We see an example of this today in discussions regarding the value of human life.  The fifth commandment plainly tells us not to murder.  There is an intrinsic value to human life that God requires of us to recognize and respect and defend.  All human life is valuable.  This includes the helpless little baby inside his mother’s womb just as much as one who is newly born.  It includes the elderly woman who requires constant assistance to stay alive just as much as a healthy young man full of promise.  It does not matter if someone’s life does not appear very useful or full of potential.  The value of human life does not depend on our evaluation.  It depends on God’s evaluation.  He is the Lord and giver of life.  Our duty, therefore, to help, and defend our neighbor does not stem from how we feel about our neighbor.  It is a duty given to us by God who made each one of us.  God endows mankind with dignity not because of some virtue that can be found in man, but by virtue of the fact that God created man in His own image.  When God calls something precious, that settles it.  WE VALUE WHAT GOD CALLS VALUABLE.  

Sunday, August 14, 2011

Pentecost 9

Matthew 13:24-30, 36-43- Pentecost 9 - August 14, 2011 
  God's Word Is Fruitful

The 13th chapter of the Gospel of Matthew contains a section of Jesus’ words known as the “Kingdom of Heaven Parables.”  Last week we heard Jesus compare good seeds to the kingdom of heaven.  This week, He compares these same good seeds to the sons of the kingdom of heaven.  You can see the connection.  Last week, Jesus compared the kingdom of heaven to the word of the Gospel.  This week, He compares the sons of the kingdom of heaven to Christians who hear and believe the Gospel.  We see here the relationship between the word of God and Christians.  The one produces the other.  The other depends on the one.  GOD’S WORD IS FRUITFUL in that it creates Christian faith.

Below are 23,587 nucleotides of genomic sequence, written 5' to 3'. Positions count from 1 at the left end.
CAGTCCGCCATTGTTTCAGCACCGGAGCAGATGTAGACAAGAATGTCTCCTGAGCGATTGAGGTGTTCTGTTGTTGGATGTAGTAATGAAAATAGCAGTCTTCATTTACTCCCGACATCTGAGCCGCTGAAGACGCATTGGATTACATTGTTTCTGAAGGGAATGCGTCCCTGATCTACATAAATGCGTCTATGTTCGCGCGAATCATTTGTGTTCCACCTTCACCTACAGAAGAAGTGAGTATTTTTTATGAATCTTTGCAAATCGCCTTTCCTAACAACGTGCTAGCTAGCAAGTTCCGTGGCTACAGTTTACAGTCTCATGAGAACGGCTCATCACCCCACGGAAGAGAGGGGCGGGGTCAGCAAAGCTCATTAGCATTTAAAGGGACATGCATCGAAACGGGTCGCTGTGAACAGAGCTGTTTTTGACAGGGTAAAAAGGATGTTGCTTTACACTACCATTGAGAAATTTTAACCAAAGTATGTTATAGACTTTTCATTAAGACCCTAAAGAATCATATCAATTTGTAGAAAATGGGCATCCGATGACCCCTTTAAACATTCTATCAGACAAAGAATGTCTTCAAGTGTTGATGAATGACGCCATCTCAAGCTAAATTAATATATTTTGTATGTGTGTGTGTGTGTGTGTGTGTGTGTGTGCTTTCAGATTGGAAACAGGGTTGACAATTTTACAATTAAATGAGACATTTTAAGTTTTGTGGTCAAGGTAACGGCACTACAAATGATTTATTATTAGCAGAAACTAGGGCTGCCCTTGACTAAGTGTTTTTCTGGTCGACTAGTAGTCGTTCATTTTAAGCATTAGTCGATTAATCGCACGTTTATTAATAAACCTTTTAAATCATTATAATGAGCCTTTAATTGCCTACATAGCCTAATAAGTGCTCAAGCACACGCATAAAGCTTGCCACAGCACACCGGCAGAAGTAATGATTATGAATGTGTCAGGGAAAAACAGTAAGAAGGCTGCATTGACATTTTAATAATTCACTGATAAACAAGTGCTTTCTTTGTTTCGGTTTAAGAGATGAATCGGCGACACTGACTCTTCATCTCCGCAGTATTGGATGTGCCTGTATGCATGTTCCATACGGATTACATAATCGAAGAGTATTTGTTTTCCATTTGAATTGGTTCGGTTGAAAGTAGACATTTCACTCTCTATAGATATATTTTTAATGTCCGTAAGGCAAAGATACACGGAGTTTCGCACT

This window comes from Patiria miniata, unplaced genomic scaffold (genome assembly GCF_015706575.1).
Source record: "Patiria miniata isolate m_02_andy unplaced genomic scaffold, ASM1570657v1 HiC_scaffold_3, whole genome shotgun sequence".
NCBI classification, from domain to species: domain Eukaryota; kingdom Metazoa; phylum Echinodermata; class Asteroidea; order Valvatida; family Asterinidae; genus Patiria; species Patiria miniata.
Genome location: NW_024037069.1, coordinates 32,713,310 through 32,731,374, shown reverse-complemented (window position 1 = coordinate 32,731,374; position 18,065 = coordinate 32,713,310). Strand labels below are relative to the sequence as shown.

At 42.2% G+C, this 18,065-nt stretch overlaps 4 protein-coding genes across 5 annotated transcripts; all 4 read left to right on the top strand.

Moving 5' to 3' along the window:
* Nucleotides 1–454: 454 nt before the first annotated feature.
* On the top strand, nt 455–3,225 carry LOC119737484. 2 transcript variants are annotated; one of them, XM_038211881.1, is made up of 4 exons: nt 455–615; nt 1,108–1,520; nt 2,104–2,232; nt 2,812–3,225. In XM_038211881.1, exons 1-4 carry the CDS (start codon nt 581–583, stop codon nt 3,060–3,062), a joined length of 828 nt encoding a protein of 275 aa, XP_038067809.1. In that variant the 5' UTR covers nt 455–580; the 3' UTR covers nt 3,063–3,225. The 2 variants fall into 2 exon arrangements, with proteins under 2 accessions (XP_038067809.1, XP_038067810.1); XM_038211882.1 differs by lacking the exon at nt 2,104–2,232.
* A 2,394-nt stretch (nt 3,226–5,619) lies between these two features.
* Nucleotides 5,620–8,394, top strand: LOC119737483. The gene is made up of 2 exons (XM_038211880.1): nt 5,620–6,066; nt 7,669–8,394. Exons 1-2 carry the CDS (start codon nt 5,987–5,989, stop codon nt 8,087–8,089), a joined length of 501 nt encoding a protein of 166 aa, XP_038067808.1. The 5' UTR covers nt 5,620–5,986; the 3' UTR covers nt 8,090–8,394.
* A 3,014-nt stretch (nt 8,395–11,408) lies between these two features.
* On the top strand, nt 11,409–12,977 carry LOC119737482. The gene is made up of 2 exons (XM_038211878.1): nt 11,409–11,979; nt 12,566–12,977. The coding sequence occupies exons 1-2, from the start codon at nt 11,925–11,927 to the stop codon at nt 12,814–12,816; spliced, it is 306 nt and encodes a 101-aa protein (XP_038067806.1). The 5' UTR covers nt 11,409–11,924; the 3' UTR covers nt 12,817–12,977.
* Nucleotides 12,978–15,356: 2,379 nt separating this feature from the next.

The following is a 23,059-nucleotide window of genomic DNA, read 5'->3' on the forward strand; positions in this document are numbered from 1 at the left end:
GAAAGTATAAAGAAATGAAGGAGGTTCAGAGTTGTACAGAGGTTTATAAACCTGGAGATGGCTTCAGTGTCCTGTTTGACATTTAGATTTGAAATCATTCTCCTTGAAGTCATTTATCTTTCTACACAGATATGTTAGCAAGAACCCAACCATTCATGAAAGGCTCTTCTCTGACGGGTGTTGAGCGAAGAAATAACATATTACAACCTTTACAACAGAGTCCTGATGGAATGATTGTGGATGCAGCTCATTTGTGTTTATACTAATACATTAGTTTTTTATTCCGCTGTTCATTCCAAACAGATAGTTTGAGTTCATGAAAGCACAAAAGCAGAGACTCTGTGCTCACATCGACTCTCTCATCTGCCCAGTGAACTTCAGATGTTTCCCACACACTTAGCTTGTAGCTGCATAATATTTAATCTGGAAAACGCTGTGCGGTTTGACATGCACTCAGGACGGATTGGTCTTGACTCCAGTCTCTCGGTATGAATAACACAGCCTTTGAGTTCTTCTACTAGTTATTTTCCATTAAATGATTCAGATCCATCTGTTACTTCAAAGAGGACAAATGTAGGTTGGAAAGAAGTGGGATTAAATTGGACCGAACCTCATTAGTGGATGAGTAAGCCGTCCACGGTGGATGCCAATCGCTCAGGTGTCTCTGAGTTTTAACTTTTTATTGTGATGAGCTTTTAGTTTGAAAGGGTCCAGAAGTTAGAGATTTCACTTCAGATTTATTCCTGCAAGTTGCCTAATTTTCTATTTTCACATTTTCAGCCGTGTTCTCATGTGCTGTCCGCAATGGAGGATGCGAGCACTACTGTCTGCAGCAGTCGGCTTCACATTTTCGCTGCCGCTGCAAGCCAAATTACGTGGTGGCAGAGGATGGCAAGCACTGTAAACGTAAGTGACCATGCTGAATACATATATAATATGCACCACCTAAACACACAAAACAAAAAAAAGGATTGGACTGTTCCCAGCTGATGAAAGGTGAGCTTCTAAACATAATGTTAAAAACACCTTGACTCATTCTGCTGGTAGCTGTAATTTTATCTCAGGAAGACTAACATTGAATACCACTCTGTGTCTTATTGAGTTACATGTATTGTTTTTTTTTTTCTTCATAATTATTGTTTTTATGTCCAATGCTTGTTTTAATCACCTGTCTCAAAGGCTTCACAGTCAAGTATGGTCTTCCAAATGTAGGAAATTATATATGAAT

Christians rely on the Gospel.  Just as the word of God comes from God, so also Christians come from God.  St. Peter tells us that we have “been born again, not of corruptible seed but incorruptible, through the word of God which lives and abides forever.”  This is why we hold the word of God sacred.  This why we gladly hear and learn it – because we become children of God through it.  Our faith is the fruit of the Gospel.  St. James writes, “Of His own will He brought us forth by the word of truth, that we might be a kind of firstfruits of His creatures.”  GOD’S WORD IS FRUITFUL in that it creates faithful Christians.  

Sunday, August 7, 2011

Pentecost 8

Matthew 13:1-9, 18-23 - Pentecost 8 - August 7, 2011 
 Christians Listen to the Word of God

Why do you go to church?  Perhaps you have been asked this question before.  Maybe you have even asked yourself this question.  It’s a good question to learn how to answer.  Do you go to church because you are a Christian?  Or do you go to church in order to be a Christian?  The answer is, of course, yes.  It is both.  

We go to church, first, in order to be Christians – in order to hear the word of God that teaches us both our need for God’s mercy as well as how God has had mercy on us through the life, death, and resurrection of His Son Jesus Christ.  God’s gracious word of pardon and peace creates Christian faith in our hearts to trust in God and to rely upon everything that He tells us.  We go to church in order to become Christians, because the Gospel makes us Christians.